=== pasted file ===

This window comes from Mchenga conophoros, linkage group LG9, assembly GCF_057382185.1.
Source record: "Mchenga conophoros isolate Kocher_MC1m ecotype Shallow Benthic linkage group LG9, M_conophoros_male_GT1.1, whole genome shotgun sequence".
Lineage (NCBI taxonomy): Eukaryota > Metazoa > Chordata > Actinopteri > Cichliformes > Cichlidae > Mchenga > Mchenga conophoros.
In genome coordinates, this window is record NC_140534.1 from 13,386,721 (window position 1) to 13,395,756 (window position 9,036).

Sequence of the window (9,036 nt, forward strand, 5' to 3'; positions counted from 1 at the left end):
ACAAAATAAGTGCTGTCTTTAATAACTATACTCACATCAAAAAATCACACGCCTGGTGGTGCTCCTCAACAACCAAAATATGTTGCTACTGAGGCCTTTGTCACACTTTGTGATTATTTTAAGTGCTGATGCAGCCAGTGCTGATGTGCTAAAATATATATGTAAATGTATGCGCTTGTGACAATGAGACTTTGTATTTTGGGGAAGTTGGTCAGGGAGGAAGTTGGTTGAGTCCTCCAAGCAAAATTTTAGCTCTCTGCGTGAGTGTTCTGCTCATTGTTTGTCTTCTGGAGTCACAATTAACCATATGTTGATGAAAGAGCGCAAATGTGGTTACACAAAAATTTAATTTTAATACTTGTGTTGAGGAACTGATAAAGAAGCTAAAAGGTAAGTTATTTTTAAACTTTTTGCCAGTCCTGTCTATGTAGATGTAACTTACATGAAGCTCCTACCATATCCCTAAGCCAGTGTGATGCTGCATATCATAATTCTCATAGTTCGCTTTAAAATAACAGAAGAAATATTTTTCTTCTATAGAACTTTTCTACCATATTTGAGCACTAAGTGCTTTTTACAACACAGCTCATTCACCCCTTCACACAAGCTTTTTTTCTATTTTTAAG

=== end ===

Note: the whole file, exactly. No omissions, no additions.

This window comes from Mchenga conophoros, linkage group LG9, assembly GCF_057382185.1.
Source record: "Mchenga conophoros isolate Kocher_MC1m ecotype Shallow Benthic linkage group LG9, M_conophoros_male_GT1.1, whole genome shotgun sequence".
Lineage (NCBI taxonomy): Eukaryota > Metazoa > Chordata > Actinopteri > Cichliformes > Cichlidae > Mchenga > Mchenga conophoros.
In genome coordinates, this window is record NC_140534.1 from 13,386,721 (window position 1) to 13,395,756 (window position 9,036).

Sequence of the window (9,036 nt, forward strand, 5' to 3'; positions counted from 1 at the left end):
ACAAAATAAGTGCTGTCTTTAATAACTATACTCACATCAAAAAATCACACGCCTGGTGGTGCTCCTCAACAACCAAAATATGTTGCTACTGAGGCCTTTGTCACACTTTGTGATTATTTTAAGTGCTGATGCAGCCAGTGCTGATGTGCTAAAATATATATGTAAATGTATGCGCTTGTGACAATGAGACTTTGTATTTTGGGGAAGTTGGTCAGGGAGGAAGTTGGTTGAGTCCTCCAAGCAAAATTTTAGCTCTCTGCGTGAGTGTTCTGCTCATTGTTTGTCTTCTGGAGTCACAATTAACCATATGTTGATGAAAGAGCGCAAATGTGGTTACACAAAAATTTAATTTTAATACTTGTGTTGAGGAACTGATAAAGAAGCTAAAAGGTAAGTTATTTTTAAACTTTTTGCCAGTCCTGTCTATGTAGATGTAACTTACATGAAGCTCCTACCATATCCCTAAGCCAGTGTGATGCTGCATATCATAATTCTCATAGTTCGCTTTAAAATAACAGAAGAAATATTTTTCTTCTATAGAACTTTTCTACCATATTTGAGCACTAAGTGCTTTTTACAACACAGCTCATTCACCCCTTCACACAAGCTTTTTTTCTATTTTTAAG